Learned nonuse occurs when an individual suppresses the use of their affected limb, often after a stroke has impaired movement on that side. If the condition persists, it can lead to muscle atrophy and loss of motor and sensory function.
Since this condition can progressively worsen function, it is important to learn ways to avoid it. This article will help you better understand what learned non-use is and how to prevent it.
What Is Learned Nonuse?
Learned nonuse typically occurs as a result of hemiparesis, which involves weakness on one side of the body. To compensate, the stroke survivor will often use their unaffected side for most activities.
Unfortunately, by not using their affected side, their function on that side will deteriorate until it is effectively paralyzed. Therapists refer to this as learned nonuse.
If a stroke survivor’s non-dominant side is affected, learned nonuse can become more problematic. Most people are right-side dominant. When a stroke weakens the left (non-dominant) side of the body, it’s easier for patients to subconsciously avoid using the left side, slipping into patterns that promote learned nonuse.
There’s actually a name for this phenomenon: unilateral neglect. This refers to a condition wherein a stroke survivor loses awareness of their affected side. Unilateral neglect can occur on the right or left, but left-side neglect is more common. With left neglect, the person does not make a conscious decision to only use their right hand, they simply do not even recall their left side exists.
However, no matter the cause of learned nonuse, the end result is the same: decreased motor and sensory functions.
How to Prevent and Treat Learned Nonuse
The best way to prevent learned nonuse after a stroke is to treat the underlying cause. You can do this by activating the brain’s neuroplasticity.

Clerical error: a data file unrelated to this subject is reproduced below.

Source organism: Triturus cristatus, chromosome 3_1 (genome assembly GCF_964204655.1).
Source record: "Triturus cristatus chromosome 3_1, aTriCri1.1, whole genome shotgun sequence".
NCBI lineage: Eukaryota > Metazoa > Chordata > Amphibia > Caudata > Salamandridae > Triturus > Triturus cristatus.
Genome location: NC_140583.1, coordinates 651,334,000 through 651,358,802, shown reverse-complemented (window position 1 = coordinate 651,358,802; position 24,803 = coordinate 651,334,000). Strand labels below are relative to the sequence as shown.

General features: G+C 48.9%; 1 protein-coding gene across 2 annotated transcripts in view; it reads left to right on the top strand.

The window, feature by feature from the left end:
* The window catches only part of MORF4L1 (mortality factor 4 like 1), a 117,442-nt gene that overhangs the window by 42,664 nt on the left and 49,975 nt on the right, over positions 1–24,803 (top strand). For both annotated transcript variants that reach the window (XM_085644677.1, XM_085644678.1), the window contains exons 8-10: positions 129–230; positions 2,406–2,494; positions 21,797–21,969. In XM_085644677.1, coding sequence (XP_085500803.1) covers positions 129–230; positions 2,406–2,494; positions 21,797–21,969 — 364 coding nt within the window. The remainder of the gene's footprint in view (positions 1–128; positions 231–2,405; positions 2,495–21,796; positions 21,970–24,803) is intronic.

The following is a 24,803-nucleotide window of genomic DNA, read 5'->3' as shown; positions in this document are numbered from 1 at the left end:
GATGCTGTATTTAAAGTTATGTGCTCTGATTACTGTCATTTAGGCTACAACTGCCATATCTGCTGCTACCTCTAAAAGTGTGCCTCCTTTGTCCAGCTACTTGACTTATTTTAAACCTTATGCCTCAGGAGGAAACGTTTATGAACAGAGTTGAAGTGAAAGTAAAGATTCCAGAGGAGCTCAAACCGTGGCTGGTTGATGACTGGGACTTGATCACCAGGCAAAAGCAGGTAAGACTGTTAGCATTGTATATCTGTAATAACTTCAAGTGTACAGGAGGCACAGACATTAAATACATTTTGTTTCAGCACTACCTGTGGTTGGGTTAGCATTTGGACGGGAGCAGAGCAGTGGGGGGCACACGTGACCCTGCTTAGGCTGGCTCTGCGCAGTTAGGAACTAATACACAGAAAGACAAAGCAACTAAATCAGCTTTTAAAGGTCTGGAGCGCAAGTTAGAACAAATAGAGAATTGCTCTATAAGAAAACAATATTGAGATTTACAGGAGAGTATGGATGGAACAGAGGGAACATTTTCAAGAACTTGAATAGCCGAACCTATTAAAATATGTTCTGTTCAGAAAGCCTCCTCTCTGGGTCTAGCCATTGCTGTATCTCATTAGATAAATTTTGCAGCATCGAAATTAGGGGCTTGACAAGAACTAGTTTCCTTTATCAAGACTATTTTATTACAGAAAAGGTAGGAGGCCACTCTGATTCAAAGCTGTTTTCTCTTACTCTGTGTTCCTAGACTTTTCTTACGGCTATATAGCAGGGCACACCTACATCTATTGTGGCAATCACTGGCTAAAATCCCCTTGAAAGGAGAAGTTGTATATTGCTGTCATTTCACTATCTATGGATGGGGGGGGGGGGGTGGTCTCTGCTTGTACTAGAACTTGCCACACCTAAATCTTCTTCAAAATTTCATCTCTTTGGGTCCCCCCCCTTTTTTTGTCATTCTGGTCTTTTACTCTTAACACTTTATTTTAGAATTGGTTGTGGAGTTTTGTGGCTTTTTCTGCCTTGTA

Neuroplasticity refers to the brain’s ability to reorganize neural pathways in response to repetitive practice. This enables the brain to transfer functions previously controlled by damaged areas to other, healthy regions.
After a stroke, the neural connections between the brain and muscles can become weakened or destroyed. This explains why a patient might lose strength in their hand following their stroke. Engaging the brain’s neuroplasticity allows a person to rebuild those neural connections and regain control of their muscles.
However, stroke patients can face a difficult dilemma here. Neuroplasticity is primarily activated through intensive exercise, but exercising your affected arm is almost impossible if you have learned nonuse.
Fortunately, therapists have devised an effective treatment to address this problem.
Using Constraint-Induced Movement Therapy to Reverse Nonuse
Constraint-induced movement therapy (CIMT) is an intervention designed to prevent and treat learned nonuse after stroke. It involves the application of behavioral-analytic techniques to motor deficits. Specifically, it works by forcing the stroke survivor to activate their neglected arm by constraining their unaffected arm.
The hope is that by exercising the affected arm, neuroplasticity will kick in and the person will regain full function. To constrain the unaffected arm, a therapist might have you wear a mitt to prevent you from using your hand. This forces you to use your weaker hand.
For CIMT to have its intended effect, patients must practice it more than once or twice a week. Because the goal is to activate neuroplasticity, you will need to use your affected arm as often as possible. That’s why many therapists instruct their patients to continue wearing a mitt on their strong arm for up to 90% of their waking hours, even at home.
However, wearing a restraint alone for an extended period does not enhance the treatment results, according to one pilot study. Rather, patients must engage in functional, intensive exercise as well.
This is where home exercise programs like Flint Rehab’s FitMi really shine. It encourages patients to exercise on a regular basis. Because of this functional, intensive exercise, patients with hemiplegia or hemiparesis are often able to regain mobility.
All this goes to show, that when you use your affected side, the brain will respond and improve the affected side. As the therapy saying goes: “use it to improve it!”
Overcoming Learned Nonuse After Stroke
Learned nonuse is a serious but common secondary effect of stroke. Fortunately, it is treatable.
The key to preventing learned nonuse is to move (and try to functionally use) your affected side at least a bit every day. This will engage neuroplasticity and help rebuild the neural connections to your muscles.
If learned nonuse has already set in, constraint-induced movement therapy can help. Talk to your physical or occupational therapist for more information on CIMT and for specific exercises you can try at home.